Most Disney Drawings on eBay are FORGERIES!

A blind person could tell the difference between the forged animation artwork being sold by Pittsburgh-area Gallery on Baum and the genuine article. Some of the forgeries on eBay, however, are more carefully produced and thus more difficult to distinguish from the original artwork. One seller on eBay, Hkleiman, has been selling what appear to be forged pieces of animation art for at least the past year. [UPDATE – Sept. 29, 2011 : Since I originally wrote this post, I have spoken to both HKleiman and multiple other reputable people in the animation art community who know Hkleiman. It turns out that he has a long history in animation art and is a well respected seller. He has since amended some of his eBay descriptions and stopped selling these particular pieces in question. Although there are countless disreputable sellers on eBay, HKleiman is not among them and one of the good guys.]


They were first discovered by DisneyFakes.blogspot.com. The artist who runs the blog carefully analyzed the clean-up drawings with the finished film frames, and discovered numerous discrepancies consistent with forgeries. The artist, who asked us to keep him anonymous, knows a thing or two about clean-up since he worked as an inbetween clean-up artist on The Princess and the Frog.

This is what he told us:

I made a blog cataloging all the drawings that have been sold and I point out the differences between the fake and original. I have about twenty drawings up so far and in total they’ve sold on eBay for almost $3000 (I have about five or six left on my computer to put up) . And all but one or two of the drawings are from the same seller.

When I contacted the seller I was concerned and told him that one of the drawings he’s selling might be fake. He assured me that they’re real and he gets them from a trusted Disney animator. But with my blog I think I’ve shown enough differences to disprove that. My goal with this blog is to help people spot the differences between a real drawing and a fake and to hopefully get these people their money back. But before I contact the buyers I wanted to get some feedback from professionals.

Here’s a good rule of thumb for purchasing animation artwork on eBay: unless you’re buying from a reputable dealer who has an established and respected presence in the real world, assume you’re buying a fake.


Forged storyboard drawing of Ursula (top) and original on bottom


  • http://racattackforce.wordpress.com RacattackForce

    You have to give those forgers credit: if someone didn’t care enough to check the film and cross-analyze them, then it would easy to mistake them as the real deal. Some of those fakes DO look 100% like the real deal to me, and it’s only because the research has been done that I know they aren’t.

  • http://www.pantoufledeverre.blogspot.com wd_kimmy

    They could totaly fool me with this one.

  • Nancy Beiman

    You can fake the older drawings by putting the paper in the oven for a few minutes, using red construction lines, and punching a few extra pegholes. But you can’t fake the old Disney pegs, which weren’t Acme…they are a little closer to the center peg.
    No, I never forged anything, but a friend told me how this was done once…which means someone did it.

    • http://www.animationarchive.org Stephen Worth

      The red construction lines are a dead giveaway. The red pencil used at Disney in the old days was a totally different color than red pencils made today. They also used a specific type of paper that carried a watermark. It really isn’t that difficult to discern outright forgeries.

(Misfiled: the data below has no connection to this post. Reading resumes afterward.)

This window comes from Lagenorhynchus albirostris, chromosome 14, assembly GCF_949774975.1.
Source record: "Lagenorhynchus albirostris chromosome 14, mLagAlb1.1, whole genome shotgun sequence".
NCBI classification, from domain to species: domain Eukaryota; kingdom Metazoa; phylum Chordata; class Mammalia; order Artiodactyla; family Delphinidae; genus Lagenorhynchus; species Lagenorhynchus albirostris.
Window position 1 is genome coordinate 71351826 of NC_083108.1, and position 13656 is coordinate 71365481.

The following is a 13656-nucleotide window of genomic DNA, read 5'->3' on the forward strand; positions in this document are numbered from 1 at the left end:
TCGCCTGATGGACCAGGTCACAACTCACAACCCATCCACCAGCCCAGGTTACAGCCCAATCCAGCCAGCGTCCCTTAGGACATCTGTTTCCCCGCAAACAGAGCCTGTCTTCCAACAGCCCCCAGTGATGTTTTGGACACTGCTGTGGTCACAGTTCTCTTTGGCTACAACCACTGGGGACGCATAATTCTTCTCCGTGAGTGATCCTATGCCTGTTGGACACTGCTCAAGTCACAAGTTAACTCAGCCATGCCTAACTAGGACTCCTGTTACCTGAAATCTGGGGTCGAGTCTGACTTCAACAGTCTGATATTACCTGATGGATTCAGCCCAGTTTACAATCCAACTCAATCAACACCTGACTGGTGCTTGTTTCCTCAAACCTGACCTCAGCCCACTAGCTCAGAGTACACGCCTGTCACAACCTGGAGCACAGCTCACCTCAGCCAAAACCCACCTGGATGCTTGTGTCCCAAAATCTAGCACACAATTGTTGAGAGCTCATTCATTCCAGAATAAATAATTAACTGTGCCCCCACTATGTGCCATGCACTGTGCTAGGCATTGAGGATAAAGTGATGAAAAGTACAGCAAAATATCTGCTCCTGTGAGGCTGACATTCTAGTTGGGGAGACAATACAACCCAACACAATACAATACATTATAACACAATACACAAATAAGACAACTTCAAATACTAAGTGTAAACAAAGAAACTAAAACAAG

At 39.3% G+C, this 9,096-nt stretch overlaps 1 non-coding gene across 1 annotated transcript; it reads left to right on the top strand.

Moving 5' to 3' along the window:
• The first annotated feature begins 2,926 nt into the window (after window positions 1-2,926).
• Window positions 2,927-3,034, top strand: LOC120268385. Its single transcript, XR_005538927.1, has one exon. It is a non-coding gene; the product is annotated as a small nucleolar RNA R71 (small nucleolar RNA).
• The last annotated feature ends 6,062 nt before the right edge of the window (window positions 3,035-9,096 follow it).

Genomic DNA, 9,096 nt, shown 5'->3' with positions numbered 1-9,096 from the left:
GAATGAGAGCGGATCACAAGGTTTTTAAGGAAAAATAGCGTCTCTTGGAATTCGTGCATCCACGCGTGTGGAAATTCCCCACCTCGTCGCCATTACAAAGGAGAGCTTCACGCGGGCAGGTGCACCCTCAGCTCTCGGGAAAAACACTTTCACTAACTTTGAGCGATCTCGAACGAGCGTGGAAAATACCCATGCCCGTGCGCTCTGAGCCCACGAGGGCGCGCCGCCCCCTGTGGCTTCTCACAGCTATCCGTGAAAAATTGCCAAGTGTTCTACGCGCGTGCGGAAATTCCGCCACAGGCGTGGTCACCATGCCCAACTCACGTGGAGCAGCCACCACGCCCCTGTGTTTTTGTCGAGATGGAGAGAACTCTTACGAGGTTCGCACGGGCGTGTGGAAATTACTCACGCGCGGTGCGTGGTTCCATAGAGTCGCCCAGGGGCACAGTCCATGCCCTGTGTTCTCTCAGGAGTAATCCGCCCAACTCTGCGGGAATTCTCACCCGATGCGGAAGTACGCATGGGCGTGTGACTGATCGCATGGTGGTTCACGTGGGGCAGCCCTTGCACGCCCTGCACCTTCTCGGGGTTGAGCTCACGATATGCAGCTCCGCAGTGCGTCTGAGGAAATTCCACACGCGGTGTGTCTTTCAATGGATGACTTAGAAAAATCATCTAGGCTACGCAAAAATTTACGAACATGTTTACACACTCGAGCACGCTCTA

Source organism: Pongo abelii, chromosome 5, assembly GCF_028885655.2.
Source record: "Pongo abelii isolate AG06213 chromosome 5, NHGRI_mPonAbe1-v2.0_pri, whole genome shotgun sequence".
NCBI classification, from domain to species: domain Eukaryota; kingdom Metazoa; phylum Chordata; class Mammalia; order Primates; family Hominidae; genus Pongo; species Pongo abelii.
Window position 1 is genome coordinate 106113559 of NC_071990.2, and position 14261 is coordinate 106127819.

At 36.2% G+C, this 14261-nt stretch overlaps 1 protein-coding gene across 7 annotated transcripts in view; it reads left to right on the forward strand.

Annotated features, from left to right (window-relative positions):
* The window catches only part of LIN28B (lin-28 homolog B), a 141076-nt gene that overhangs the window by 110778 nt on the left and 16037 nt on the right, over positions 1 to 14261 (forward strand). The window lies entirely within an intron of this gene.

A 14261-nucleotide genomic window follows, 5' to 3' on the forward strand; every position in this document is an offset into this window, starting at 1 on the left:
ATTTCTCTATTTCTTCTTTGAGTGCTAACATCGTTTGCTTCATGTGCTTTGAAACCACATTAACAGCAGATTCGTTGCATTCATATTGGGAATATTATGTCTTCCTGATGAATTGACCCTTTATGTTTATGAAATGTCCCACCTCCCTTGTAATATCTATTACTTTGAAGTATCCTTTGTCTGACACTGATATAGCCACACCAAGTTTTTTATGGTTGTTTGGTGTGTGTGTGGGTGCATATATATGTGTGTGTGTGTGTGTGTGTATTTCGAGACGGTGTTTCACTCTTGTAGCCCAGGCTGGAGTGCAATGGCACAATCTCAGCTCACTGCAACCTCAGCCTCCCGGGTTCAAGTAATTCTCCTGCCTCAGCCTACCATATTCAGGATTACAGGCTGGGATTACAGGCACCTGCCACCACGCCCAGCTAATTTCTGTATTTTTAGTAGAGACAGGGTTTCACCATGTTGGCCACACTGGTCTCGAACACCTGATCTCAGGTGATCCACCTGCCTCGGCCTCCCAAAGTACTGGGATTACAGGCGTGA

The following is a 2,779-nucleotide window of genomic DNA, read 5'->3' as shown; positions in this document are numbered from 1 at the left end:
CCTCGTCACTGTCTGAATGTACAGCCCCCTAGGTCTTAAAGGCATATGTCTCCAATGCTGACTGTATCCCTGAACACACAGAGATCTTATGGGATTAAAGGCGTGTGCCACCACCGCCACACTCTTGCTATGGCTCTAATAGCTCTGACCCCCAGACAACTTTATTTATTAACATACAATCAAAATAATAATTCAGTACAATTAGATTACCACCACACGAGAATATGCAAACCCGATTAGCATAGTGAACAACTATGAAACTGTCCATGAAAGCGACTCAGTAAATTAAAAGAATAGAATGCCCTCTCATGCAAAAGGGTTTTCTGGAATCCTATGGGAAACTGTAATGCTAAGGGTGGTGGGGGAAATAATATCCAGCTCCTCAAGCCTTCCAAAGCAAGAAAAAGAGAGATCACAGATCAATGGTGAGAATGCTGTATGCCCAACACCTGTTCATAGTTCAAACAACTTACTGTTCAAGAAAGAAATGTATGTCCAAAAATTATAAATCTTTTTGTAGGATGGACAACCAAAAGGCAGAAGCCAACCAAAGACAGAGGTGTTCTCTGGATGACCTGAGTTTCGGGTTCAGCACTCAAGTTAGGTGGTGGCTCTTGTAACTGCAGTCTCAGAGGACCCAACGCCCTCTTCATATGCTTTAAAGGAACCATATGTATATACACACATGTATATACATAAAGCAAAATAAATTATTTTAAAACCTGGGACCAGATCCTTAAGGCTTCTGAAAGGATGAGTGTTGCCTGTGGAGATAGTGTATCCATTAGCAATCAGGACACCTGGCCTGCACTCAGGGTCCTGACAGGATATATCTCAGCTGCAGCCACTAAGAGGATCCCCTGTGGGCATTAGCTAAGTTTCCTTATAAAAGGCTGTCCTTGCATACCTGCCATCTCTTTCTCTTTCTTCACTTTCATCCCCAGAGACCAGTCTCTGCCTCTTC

• MichaelHughes

    Why do people value these? So many thousands of drawings are generated in these productions. Why aren’t the artists getting in on this strange market? Or are they?

    • Specs

      “Why do people value these? So many thousands of drawings are generated in these productions.”

      Because it’s cool to own an actual piece of a Disney movie. These films have sentimental value in the hearts of viewers, as well as cultural value in society at large. For many people, it’s worth money to be able to hold and own a piece of that.

      And for cels and the like, there’s also value because 2D paper animation is dying. One day there won’t be any cels, which makes collectors want to grab them while the chance still exists.

      • Chris Sobieniak

        Probably why I ended up in that racket myself.

    • Kyle Maloney

      Isn’t that likely how they got into circulation in the first place?

    • Ray S

      Production drawings from before 1999-2000 are highly valued because there really weren’t people collecting these before Disney’s 2nd golden era. Most of these drawings and sketches ended up in the trash. What was usually saved were the painted cels, and even a good number of those were discarded as well. It’s sort of like comic books from the 1930s-60s. We threw those out after reading. Thousands were published, but try finding an Action Comics #1 or Detective Comics #27 today.

  • http://jessicaplummer.blogspot.com Jessica Plummer

    The first red flag for me, funny enough, is the final price for each piece. Legitimate, key drawings like the ones featured on the Disney Fakes blog usually go for much, much higher, no? It’s so difficult to find really recognizable frames for a low asking price; the one’s I see in the price range of these are usually not-so-fancy inbetweens of a iconic scene, or some non-iconic scene in the film/short. It’s the whole “too good to be true” rule.

    I guess the theory is ask a profitable price, but not high enough to get lots of attention and get it sold faster to someone most likely not knowing to check for authenticity. Weeee! Scams are fun!

  • Anne D Bernstein

    This is such a weird coincidence. I just finally got around to reading Errol Morris’ seven-part series in the Times about the Dutch forger Han van Meegeren (from 2009). I finished it about five minutes ago. Of course THAT is about faux Vermeers and Nazis but forgery seems to be the theme of my day. Always fascinating!(Also, the comments on the Times blog are interesting because everyone IN RETROSPECT thinks that forgeries are so obvious and stupid-looking.)